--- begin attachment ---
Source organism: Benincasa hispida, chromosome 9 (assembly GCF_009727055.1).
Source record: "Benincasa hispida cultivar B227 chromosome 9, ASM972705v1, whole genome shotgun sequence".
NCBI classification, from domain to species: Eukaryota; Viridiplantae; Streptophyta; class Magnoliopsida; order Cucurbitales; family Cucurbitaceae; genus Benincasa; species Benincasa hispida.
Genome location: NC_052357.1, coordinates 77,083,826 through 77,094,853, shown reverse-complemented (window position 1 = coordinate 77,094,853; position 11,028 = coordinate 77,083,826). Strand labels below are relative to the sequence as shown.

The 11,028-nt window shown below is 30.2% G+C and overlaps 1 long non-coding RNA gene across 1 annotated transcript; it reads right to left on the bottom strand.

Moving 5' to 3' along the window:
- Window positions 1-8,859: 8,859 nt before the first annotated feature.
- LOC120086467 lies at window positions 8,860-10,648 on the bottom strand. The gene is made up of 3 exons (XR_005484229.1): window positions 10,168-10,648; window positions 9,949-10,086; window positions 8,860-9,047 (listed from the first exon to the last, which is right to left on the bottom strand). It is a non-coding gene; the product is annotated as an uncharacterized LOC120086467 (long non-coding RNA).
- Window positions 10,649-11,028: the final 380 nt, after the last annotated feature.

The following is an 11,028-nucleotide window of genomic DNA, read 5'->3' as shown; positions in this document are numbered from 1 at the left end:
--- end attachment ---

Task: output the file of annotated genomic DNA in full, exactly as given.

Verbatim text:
Source organism: Benincasa hispida, chromosome 9 (assembly GCF_009727055.1).
Source record: "Benincasa hispida cultivar B227 chromosome 9, ASM972705v1, whole genome shotgun sequence".
NCBI classification, from domain to species: Eukaryota; Viridiplantae; Streptophyta; class Magnoliopsida; order Cucurbitales; family Cucurbitaceae; genus Benincasa; species Benincasa hispida.
Genome location: NC_052357.1, coordinates 77,083,826 through 77,094,853, shown reverse-complemented (window position 1 = coordinate 77,094,853; position 11,028 = coordinate 77,083,826). Strand labels below are relative to the sequence as shown.

The 11,028-nt window shown below is 30.2% G+C and overlaps 1 long non-coding RNA gene across 1 annotated transcript; it reads right to left on the bottom strand.

Moving 5' to 3' along the window:
- Window positions 1-8,859: 8,859 nt before the first annotated feature.
- LOC120086467 lies at window positions 8,860-10,648 on the bottom strand. The gene is made up of 3 exons (XR_005484229.1): window positions 10,168-10,648; window positions 9,949-10,086; window positions 8,860-9,047 (listed from the first exon to the last, which is right to left on the bottom strand). It is a non-coding gene; the product is annotated as an uncharacterized LOC120086467 (long non-coding RNA).
- Window positions 10,649-11,028: the final 380 nt, after the last annotated feature.

The following is an 11,028-nucleotide window of genomic DNA, read 5'->3' as shown; positions in this document are numbered from 1 at the left end: